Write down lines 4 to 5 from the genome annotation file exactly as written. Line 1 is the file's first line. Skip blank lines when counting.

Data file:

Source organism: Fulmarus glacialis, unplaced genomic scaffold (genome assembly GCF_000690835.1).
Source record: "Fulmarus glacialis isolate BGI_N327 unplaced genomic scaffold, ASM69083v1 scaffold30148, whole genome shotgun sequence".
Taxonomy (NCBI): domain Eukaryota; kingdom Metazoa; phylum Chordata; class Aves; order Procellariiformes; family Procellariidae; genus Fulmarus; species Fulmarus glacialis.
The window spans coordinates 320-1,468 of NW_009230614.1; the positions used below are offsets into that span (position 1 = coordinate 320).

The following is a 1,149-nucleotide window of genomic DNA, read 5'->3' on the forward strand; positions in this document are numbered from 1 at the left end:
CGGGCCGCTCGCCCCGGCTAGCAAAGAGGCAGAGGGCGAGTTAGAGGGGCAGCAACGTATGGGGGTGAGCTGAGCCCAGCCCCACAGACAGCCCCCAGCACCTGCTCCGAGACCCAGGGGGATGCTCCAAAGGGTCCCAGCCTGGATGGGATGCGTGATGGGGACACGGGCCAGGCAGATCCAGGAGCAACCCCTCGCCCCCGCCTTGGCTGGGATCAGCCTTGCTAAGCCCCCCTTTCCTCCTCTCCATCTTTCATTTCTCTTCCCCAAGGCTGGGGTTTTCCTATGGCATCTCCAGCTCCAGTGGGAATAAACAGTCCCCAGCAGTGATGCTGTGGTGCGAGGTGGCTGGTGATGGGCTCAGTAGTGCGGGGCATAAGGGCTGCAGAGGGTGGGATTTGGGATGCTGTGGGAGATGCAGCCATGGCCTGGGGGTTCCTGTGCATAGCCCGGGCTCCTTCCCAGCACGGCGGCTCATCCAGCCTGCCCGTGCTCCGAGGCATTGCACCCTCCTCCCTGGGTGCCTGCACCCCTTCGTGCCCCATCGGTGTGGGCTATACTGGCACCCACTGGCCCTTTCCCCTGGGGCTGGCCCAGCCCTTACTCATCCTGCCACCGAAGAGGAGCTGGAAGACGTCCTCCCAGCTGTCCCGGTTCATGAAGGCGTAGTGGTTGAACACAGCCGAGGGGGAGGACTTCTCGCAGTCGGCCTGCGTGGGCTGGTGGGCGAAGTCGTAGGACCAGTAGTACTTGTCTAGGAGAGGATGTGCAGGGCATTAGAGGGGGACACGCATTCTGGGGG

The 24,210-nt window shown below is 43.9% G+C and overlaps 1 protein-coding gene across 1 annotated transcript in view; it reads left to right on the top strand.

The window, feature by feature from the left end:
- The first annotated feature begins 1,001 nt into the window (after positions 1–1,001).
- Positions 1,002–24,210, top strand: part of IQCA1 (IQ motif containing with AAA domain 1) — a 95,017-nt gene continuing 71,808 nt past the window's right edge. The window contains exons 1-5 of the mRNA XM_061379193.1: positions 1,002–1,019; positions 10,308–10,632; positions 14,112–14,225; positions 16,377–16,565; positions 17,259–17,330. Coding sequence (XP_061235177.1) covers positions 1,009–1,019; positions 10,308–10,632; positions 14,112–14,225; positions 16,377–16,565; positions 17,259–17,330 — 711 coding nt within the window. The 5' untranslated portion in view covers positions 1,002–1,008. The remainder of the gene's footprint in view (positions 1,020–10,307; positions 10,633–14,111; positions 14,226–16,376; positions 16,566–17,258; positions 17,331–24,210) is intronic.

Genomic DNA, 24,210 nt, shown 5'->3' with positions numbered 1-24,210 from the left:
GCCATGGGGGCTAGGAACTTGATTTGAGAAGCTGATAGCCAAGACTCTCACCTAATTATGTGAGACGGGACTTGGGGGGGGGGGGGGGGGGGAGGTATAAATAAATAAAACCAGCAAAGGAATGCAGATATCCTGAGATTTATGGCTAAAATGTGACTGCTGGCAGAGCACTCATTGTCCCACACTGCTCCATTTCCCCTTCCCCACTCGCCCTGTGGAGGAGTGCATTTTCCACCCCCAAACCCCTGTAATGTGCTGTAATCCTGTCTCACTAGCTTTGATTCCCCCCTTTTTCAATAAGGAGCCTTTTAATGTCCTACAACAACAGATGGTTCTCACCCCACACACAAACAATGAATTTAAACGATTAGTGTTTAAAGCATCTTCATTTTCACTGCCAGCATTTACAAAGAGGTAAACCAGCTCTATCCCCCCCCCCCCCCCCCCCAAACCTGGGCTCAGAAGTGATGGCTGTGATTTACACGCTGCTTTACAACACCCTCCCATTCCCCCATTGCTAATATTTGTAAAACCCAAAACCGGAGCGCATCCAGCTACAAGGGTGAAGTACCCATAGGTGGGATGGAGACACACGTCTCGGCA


The window spans coordinates 320-1,468 of NW_009230614.1; the positions used below are offsets into that span (position 1 = coordinate 320).

The following is a 1,149-nucleotide window of genomic DNA, read 5'->3' on the forward strand; positions in this document are numbered from 1 at the left end: